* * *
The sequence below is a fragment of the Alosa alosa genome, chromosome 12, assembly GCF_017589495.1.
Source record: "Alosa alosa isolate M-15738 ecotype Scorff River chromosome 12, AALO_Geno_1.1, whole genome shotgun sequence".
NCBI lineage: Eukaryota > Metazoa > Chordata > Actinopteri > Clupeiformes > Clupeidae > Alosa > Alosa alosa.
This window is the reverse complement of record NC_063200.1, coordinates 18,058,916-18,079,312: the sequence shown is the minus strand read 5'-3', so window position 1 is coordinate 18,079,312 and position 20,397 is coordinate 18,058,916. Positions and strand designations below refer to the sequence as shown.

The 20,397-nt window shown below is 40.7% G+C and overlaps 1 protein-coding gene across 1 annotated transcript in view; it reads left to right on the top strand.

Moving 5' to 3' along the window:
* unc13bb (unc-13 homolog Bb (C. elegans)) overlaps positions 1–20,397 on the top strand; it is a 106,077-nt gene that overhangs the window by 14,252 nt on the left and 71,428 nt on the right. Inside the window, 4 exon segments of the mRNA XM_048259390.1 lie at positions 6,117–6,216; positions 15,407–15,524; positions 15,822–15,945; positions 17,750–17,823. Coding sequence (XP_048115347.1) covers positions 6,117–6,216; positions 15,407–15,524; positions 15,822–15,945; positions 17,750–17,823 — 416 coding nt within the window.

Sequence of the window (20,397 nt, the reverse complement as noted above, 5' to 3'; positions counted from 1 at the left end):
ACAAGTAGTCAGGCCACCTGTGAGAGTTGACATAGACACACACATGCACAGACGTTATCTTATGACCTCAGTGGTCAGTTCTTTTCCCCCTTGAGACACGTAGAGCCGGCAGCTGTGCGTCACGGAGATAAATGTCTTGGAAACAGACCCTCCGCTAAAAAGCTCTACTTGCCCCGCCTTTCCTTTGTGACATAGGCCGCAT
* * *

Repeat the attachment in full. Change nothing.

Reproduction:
The sequence below is a fragment of the Alosa alosa genome, chromosome 12, assembly GCF_017589495.1.
Source record: "Alosa alosa isolate M-15738 ecotype Scorff River chromosome 12, AALO_Geno_1.1, whole genome shotgun sequence".
NCBI lineage: Eukaryota > Metazoa > Chordata > Actinopteri > Clupeiformes > Clupeidae > Alosa > Alosa alosa.
This window is the reverse complement of record NC_063200.1, coordinates 18,058,916-18,079,312: the sequence shown is the minus strand read 5'-3', so window position 1 is coordinate 18,079,312 and position 20,397 is coordinate 18,058,916. Positions and strand designations below refer to the sequence as shown.

The 20,397-nt window shown below is 40.7% G+C and overlaps 1 protein-coding gene across 1 annotated transcript in view; it reads left to right on the top strand.

Moving 5' to 3' along the window:
* unc13bb (unc-13 homolog Bb (C. elegans)) overlaps positions 1–20,397 on the top strand; it is a 106,077-nt gene that overhangs the window by 14,252 nt on the left and 71,428 nt on the right. Inside the window, 4 exon segments of the mRNA XM_048259390.1 lie at positions 6,117–6,216; positions 15,407–15,524; positions 15,822–15,945; positions 17,750–17,823. Coding sequence (XP_048115347.1) covers positions 6,117–6,216; positions 15,407–15,524; positions 15,822–15,945; positions 17,750–17,823 — 416 coding nt within the window.

Sequence of the window (20,397 nt, the reverse complement as noted above, 5' to 3'; positions counted from 1 at the left end):
ACAAGTAGTCAGGCCACCTGTGAGAGTTGACATAGACACACACATGCACAGACGTTATCTTATGACCTCAGTGGTCAGTTCTTTTCCCCCTTGAGACACGTAGAGCCGGCAGCTGTGCGTCACGGAGATAAATGTCTTGGAAACAGACCCTCCGCTAAAAAGCTCTACTTGCCCCGCCTTTCCTTTGTGACATAGGCCGCAT